poetry City Lights
By Peter Neil Carroll
NOTHING ON THE THAN THE WHILE
IS SOUL SMELL THEY ARE
HARDER OF EVAPORATING
-- Mahmoud Darwish
Step into the fabled bookshop, history slaps your face—
this city of poets—Ferlinghetti greets Ginsberg’s Howl,
prints the book, gets arrested for obscenity, wins in court.
Three score later, step outdoors, a human rainbow
sanctifies the streets: old immigrants, new refugees,
America’s loose parts still roll to the continental edge.
Pavements dense, some on crutches, some just stoned,
agile schoolboys kicking soccer balls through traffic,
smoky scent of fried rice, tourists agape at NUDE GIRLS!
A dyed blonde with tattooed biceps carries a cat, a chihuahua,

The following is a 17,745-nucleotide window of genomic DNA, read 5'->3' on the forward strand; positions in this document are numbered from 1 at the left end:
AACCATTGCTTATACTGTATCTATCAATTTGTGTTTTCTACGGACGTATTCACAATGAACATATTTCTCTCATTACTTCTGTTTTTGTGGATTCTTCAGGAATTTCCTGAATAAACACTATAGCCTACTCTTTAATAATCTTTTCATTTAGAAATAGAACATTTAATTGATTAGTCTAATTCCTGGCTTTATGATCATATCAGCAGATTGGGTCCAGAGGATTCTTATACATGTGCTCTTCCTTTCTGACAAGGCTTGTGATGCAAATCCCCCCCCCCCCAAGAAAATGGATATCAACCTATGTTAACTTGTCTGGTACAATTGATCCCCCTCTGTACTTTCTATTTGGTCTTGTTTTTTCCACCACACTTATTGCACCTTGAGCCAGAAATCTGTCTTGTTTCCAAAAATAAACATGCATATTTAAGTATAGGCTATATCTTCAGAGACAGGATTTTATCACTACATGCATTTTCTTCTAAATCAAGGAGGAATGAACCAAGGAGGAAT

a red umbrella. One aged copper-skin gent in a pressed suit
mutters curses, making his way up Columbus into Broadway.
Coming down in four shades of hair, four Latinas command
the sidewalk, laughing at what happened last night, maybe
will happen tonight. Why not? says one. It’s a free country.
Above us all, five banners—four verses and a fifth—
fly off the façade of City Lights Bookstore—
San Francisco, street life to die for, to die without.
Peter Neil Carroll has published five collections of poetry, including An Elegy for Lovers (Main Street Rag, 2017) and The Truth Lies on Earth: A Year by Dark, by Bright (Turning Point, 2017).
“City Lights” was first published in the Marin Poetry Anthology (XXI), 2018.